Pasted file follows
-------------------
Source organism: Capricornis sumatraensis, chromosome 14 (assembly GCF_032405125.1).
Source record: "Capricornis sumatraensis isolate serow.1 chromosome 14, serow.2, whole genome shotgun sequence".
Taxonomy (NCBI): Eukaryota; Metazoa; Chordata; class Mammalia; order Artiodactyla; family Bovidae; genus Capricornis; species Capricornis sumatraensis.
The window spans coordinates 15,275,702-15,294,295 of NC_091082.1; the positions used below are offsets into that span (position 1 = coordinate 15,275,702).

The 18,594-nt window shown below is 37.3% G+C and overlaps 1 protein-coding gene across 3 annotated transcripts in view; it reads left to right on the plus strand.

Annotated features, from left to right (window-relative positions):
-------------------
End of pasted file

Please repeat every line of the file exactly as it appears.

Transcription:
Source organism: Capricornis sumatraensis, chromosome 14 (assembly GCF_032405125.1).
Source record: "Capricornis sumatraensis isolate serow.1 chromosome 14, serow.2, whole genome shotgun sequence".
Taxonomy (NCBI): Eukaryota; Metazoa; Chordata; class Mammalia; order Artiodactyla; family Bovidae; genus Capricornis; species Capricornis sumatraensis.
The window spans coordinates 15,275,702-15,294,295 of NC_091082.1; the positions used below are offsets into that span (position 1 = coordinate 15,275,702).

The 18,594-nt window shown below is 37.3% G+C and overlaps 1 protein-coding gene across 3 annotated transcripts in view; it reads left to right on the plus strand.

Annotated features, from left to right (window-relative positions):